How do users value an algorithm’s prediction compared to a human being’s personal and contextualized recommendation? The Digital Democracy Survey confirms that “Personal recommendations […] play a major role in buying decisions” (17). Messing & Westwood describe how this “social endorsement” of content increases the chance that people select particular sources (2). Recommendation systems continue to improve, but online discussions labeled Why do the movies on Netflix suck? (McGauley) and 59 reasons Netflix streaming is extremely disappointing (Perpetua) indicate that the service ‘for the masses’ is far from perfect.
Do we need a ‘human touch’ to ensure a valuable online viewing experience? In his blog about algorithmic versus human curation, Banks argues that “When it comes to long-form video content platforms, more sophisticated personalization driven by improved machine-learning will likely triumph”. Services like Cinetree claim the opposite and continue to try and open our eyes to what is beyond our own bubble, however sophisticated and comfortable it might become.
Banks, Braeden. “Algorithm v. Human Curation: Is the Debate Really Settled?” Digiflare. 2016. 12 Sept. 2016. <http://www.digiflare.com/algorithm-v-human/>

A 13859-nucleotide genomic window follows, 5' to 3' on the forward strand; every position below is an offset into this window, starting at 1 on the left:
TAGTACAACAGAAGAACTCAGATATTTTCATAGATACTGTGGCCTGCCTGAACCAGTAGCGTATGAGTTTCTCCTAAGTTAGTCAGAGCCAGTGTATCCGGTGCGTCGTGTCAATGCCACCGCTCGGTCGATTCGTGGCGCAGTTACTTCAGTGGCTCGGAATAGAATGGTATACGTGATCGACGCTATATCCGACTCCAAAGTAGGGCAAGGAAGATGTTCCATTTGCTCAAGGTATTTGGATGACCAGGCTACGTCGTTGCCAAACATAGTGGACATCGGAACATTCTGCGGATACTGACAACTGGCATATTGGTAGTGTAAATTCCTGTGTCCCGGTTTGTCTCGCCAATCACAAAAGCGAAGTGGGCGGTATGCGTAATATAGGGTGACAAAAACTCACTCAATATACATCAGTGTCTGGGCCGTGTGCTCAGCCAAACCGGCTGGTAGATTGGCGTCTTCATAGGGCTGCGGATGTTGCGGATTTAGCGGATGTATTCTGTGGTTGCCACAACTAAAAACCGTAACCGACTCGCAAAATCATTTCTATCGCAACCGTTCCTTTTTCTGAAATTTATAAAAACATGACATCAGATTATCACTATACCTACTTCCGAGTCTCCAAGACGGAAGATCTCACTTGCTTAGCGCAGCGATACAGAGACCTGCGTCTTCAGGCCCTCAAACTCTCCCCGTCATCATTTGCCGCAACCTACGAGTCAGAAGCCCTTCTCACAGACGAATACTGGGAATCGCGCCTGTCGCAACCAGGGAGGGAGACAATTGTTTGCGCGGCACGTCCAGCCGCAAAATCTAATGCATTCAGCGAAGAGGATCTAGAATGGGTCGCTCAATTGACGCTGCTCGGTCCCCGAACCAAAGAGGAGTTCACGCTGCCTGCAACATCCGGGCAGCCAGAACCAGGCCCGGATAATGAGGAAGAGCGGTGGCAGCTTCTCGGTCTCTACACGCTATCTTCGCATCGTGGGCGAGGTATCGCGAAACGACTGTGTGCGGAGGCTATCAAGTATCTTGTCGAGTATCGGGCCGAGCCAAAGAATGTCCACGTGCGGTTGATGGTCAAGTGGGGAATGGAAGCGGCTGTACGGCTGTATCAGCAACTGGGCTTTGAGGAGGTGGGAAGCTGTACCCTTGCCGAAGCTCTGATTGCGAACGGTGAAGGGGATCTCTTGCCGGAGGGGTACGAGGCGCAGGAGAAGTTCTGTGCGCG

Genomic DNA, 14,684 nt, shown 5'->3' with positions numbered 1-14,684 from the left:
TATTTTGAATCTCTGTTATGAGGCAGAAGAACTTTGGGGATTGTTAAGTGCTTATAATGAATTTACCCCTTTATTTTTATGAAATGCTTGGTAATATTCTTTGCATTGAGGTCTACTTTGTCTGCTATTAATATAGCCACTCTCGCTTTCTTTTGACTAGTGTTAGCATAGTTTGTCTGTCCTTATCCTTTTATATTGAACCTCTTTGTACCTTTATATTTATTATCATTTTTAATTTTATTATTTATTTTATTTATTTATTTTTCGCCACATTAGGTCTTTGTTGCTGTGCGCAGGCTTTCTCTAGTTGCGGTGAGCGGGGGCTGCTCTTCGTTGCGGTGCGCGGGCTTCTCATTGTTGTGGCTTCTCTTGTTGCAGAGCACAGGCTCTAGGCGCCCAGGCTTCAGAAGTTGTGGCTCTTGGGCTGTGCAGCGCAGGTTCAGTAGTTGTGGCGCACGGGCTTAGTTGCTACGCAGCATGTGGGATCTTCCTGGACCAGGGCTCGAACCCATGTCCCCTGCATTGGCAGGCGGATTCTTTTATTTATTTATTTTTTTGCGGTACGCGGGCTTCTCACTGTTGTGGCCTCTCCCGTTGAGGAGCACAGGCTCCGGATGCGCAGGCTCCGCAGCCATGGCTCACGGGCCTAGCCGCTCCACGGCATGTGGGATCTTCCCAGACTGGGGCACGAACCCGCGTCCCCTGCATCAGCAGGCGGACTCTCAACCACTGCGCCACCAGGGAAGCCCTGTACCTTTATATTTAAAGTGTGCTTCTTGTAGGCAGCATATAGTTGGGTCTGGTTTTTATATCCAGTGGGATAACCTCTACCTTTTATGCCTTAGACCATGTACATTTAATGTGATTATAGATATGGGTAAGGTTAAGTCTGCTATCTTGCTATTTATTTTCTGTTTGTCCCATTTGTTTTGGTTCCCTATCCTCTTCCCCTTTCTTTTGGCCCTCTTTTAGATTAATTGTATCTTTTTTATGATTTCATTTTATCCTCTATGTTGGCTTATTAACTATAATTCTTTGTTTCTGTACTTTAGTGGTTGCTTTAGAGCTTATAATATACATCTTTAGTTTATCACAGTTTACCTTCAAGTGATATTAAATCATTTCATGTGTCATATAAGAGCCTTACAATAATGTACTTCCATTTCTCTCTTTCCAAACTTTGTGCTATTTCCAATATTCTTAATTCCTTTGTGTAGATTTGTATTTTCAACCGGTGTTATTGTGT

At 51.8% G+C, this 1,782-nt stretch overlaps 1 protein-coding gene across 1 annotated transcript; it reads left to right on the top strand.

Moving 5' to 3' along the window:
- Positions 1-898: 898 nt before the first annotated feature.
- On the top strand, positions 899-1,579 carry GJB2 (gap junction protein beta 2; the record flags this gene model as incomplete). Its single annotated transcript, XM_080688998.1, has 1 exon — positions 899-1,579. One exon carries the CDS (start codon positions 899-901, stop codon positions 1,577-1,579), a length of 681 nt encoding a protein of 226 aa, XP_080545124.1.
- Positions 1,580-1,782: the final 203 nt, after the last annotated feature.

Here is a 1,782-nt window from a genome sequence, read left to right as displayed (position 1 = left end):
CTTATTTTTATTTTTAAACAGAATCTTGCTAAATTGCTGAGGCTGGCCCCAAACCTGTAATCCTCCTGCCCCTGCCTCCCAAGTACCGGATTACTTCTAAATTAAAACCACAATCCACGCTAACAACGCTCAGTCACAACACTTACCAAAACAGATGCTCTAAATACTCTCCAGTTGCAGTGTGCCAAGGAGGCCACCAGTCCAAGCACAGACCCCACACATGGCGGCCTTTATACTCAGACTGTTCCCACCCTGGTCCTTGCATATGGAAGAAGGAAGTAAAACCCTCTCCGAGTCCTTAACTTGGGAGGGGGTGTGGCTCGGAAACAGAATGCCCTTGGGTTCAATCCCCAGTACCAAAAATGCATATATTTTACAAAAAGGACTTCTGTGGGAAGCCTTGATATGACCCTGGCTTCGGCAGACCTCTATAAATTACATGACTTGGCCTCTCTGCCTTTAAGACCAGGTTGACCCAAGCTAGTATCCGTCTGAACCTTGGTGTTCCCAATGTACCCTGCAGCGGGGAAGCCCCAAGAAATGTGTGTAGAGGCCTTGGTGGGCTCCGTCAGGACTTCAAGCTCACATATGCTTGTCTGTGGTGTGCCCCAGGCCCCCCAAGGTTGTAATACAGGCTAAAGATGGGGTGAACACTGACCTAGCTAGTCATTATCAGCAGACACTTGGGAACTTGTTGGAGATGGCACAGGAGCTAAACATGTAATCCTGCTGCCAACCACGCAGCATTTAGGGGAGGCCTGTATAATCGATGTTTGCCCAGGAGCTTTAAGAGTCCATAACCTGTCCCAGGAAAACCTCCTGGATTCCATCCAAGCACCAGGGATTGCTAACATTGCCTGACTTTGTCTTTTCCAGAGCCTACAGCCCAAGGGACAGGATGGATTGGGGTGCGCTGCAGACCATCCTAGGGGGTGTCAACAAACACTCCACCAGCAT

Cha, Meeyoung et al. “I Tube, You Tube, Everybody Tubes: Analyzing the World’s Largest User Generated Content Video System.” Proceedings of the 7th ACM SIGCOMM Conference on Internet Measurement. 2007. 1–14. 18 Sept. 2016. <http://doi.acm.org/10.1145/1298306.1298309>
Cremonesi, Paolo, Yehuda Koren, and Roberto Turrin. “Performance of Recommender Algorithms on Top-N Recommendation Tasks.” Proceedings of the Fourth ACM Conference on Recommender Systems. 2010. 39–46. 14 Sept. 2016. <http://doi.acm.org/10.1145/1864708.1864721>
Digital Democracy Survey. Deloitte LLC, 2015. 14 Sept. 2016. <https://www2.deloitte.com/content/dam/Deloitte/global/Documents/Technology-Media-Telecommunications/gx-tmt-deloitte-democracy-survey.pdf>
Dijksterhuis, Edo. “Cinetree wil ‘de boetiek onder de VOD-platforms’ zijn.” Filmkrant. 2014. 14 Sept. 2016. <http://www.filmkrant.nl/nieuws_2014/11241>